HILL: Well, no question that dealing with Putin's Russia is a lot more difficult than dealing with Yeltsin's Russia, but I think we ought to really work the Russian angle a lot harder than we have.

And I do believe that at the end of the day Russia does not want to be a country standing up for a dictatorship that's used poison gas killing children. I just don't think at the end of the day that's where Russian wants to be.

And so I think we ought to continue to work that Russia angle as hard as possible because, if the upshot of this whole Syria crisis is a crisis in U.S./Russian relations, that's not a very good outcome for us.

BALDWIN: Ambassador Chris Hill, thank you so much.

HILL: Thank you.

BALDWIN: Coming up, a shocking confession.


MATTHEW CORDLE, ADMITTED DRUNK DRIVER: I ended up going the wrong way down the highway directly into oncoming traffic. And I struck a car. And I killed a man.

My name is Matthew -


BALDWIN: This man here admits to driving drunk, has yet to be charged, but what is his motive? Why go public online?

That's coming up.


BALDWIN: Just a short time ago in a Massachusetts courtroom, ex-NFL star Aaron Hernandez pleaded not guilty to first-degree murder.


UNIDENTIFIED MALE: How do you plead?



BALDWIN: Hernandez is accused of orchestrating the shooting of his friend, Odin Lloyd, at an industrial park in June. Lloyd's body was found just a mile away from Hernandez's home.

Hernandez also faces a number of weapons charges. He'll be held without bail until his next court appearance October 9th.

Earlier this summer in Ohio, this 61-year-old man was killed by a drunk driver who was going the wrong way on the interstate.

That man responsible hasn't been charged, but that didn't stop him from releasing this chilling confession on the Internet.


CORDLE: My name is Matthew Cordle. On June 22nd, 2013, I hit and killed Vincent Canzani. This video will act as my confession.

When I get charged, I will plead guilty and take full responsibility for everything I've done to Vincent and his family.

If I take a different route, maybe I would get a reduced sentence, and maybe I would get off, but I won't dishonor Vincent's family by lying about what happened.

By releasing this video, I know exactly what it means. I'm handing the prosecution everything they need to put me away for a very long time.


BALDWIN: Let me bring in CNN legal analyst Sunny Hostin.

You know, he says he's willing to take any sentence. It gave me chills the first time I saw it. Have you ever seen anything like this?

SUNNY HOSTIN, CNN LEGAL ANALYST: I've never seen anything like this. I mean, certainly when I was prosecuting cases, Brooke, while you did have certain people that took pleas and, perhaps, even confessed, I didn't see anything like this.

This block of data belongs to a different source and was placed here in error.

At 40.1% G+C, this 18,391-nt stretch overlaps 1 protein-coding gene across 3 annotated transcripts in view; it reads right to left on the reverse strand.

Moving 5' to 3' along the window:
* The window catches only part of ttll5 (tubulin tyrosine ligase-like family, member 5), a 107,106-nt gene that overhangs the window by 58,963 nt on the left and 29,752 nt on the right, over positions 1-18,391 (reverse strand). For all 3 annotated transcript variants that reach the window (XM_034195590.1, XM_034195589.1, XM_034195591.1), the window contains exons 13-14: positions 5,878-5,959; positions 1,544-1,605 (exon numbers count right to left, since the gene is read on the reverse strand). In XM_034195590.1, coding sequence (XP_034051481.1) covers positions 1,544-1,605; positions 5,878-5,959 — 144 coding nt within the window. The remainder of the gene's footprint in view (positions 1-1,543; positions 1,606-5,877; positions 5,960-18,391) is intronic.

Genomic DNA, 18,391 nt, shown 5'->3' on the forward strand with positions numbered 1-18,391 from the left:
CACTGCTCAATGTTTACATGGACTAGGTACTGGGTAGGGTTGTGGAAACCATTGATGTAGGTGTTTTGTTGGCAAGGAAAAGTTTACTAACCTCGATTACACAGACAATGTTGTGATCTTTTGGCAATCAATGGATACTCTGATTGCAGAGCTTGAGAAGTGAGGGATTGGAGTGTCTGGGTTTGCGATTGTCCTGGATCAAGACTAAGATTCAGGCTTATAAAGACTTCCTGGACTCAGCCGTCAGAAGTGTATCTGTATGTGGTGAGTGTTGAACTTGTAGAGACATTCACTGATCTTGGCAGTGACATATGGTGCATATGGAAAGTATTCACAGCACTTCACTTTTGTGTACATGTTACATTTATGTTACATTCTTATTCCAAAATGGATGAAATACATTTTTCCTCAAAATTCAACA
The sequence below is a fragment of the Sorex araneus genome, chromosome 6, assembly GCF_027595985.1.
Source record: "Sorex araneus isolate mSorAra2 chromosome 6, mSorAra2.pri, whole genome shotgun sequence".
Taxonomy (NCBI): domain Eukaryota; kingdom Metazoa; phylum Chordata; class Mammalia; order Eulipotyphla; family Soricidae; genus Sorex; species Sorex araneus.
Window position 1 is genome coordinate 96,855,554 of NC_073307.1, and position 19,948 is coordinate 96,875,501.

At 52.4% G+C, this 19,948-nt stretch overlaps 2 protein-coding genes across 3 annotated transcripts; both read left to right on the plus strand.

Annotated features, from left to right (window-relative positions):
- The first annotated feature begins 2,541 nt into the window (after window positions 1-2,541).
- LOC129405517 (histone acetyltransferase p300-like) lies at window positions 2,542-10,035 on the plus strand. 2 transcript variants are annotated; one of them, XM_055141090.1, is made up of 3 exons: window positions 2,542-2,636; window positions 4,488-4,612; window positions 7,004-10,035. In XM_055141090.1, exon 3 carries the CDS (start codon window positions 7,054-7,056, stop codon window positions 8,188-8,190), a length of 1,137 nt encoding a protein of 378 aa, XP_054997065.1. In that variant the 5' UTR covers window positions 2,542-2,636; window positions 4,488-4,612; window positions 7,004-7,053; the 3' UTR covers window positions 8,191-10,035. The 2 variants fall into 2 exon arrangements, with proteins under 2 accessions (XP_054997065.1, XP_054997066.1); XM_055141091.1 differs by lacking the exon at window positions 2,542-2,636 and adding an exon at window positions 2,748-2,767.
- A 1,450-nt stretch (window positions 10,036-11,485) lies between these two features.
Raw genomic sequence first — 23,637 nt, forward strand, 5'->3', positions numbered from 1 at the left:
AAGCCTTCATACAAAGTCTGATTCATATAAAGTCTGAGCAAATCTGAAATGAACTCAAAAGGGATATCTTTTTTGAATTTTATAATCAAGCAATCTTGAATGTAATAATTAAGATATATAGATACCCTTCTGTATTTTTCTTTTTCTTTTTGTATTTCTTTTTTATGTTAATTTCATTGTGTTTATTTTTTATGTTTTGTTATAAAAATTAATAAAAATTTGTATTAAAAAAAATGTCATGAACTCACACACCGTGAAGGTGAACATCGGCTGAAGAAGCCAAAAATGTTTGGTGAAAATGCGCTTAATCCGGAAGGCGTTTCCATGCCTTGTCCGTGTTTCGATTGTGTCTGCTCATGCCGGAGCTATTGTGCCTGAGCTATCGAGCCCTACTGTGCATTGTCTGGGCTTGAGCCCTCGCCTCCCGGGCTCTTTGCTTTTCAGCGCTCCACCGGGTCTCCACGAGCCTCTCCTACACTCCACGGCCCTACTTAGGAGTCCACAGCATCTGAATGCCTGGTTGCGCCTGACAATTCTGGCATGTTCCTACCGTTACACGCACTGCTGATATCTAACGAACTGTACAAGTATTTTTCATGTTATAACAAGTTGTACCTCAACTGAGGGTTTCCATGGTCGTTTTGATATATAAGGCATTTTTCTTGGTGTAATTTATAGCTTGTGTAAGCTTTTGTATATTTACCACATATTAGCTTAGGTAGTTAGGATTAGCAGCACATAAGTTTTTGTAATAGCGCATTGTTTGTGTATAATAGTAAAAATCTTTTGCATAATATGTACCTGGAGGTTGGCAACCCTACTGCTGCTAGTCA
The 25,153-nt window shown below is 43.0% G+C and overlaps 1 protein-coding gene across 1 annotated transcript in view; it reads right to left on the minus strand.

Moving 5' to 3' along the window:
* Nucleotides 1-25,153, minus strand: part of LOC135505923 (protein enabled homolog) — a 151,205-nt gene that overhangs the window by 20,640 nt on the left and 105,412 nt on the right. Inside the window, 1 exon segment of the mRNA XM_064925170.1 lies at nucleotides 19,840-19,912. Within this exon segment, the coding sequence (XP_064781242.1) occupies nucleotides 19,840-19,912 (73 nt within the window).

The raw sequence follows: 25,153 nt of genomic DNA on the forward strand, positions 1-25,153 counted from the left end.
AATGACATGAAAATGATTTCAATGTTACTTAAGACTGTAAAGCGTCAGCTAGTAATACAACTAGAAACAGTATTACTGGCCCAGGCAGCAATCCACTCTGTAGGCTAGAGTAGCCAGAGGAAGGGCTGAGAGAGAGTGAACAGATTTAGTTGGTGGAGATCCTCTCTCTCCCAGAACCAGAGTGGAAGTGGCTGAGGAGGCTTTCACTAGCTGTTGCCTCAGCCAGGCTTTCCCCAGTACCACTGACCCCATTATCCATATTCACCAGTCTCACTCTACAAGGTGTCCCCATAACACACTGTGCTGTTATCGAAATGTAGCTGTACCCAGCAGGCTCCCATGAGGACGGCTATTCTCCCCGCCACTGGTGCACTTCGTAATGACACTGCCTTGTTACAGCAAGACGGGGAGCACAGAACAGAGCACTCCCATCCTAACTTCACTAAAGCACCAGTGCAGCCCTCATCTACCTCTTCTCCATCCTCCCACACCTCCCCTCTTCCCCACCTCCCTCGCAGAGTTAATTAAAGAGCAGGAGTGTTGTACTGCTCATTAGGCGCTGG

And I think many people are going to question, was this a smart move? Did this, you know, is this going to help him? And I think it could.

We're talking about aggravated vehicular homicide in Ohio. He faces up to eight years. I'll tell you, those penalties, especially when you're involved in a drunk driving homicide are typically mandatory. No judge is really going to let you off the hook for something like that.

To suggest that because he made this video that he's not going to serve any prison time, of course I'm not suggesting that.

But, I do think it could help because what do we ask for when people take responsibility in drunk driving cases, right? We ask them to speak at high schools. We ask them to speak at colleges. We ask them to help the community somehow.

BALDWIN: Learn from me.

HOSTIN: And learn from, you know, have other people learn from them. Well, he's done that in such a big way.

I think we'll likely see more of this kind of thing. It's sort of the law catching up with social media. He's done a service, I think, to himself, but also to the community, to the world, perhaps. And it could help him ultimately in terms of sentencing.

BALDWIN: Sunny Hostin, thank you.

HOSTIN: Thanks.

BALDWIN: Back in a moment.


BALDWIN: I know that you have been following the political fallout from the president's plan to possibly strike Syria.

You know that earlier this week the word from a lot of political types was that Obama was looking good to get Congress on board to authorize this plan.

Some of the Republican party's heaviest hitter, House Speaker John Boehner, Majority Leader Eric Cantor had offered up support for the president, but it appears now momentum is shifting against the president.

Jake Tapper, chief Washington correspondent, anchor of "THE LEAD," Tuesday is a big day.

How does that momentum swing back for the president?

JAKE TAPPER, CNN CHIEF WASHINGTON CORRESPONDENT: Well, it's -- according to one House Democrat with whom I spoke, the plan has been, in his words, "a smart plan of multiple touches that build up over time," individuals reaching out to a number of key undecided members of the House and Senate, Vice President Biden, Ambassador Rice, Ambassador Power, reaching out to these individual members.

The issue right now, this House Democrat said, is that members are still in their districts and proximity is key, proximity to the White House, proximity to each other, proximity to leaders. The clock actually starts ticking, this Democrat said, 6:30 p.m., Monday. That's when Congress reconvenes, and that is when the real hard sell will begin.

But I agree with you, Brooke. The momentum has completely shifted against action in Syria.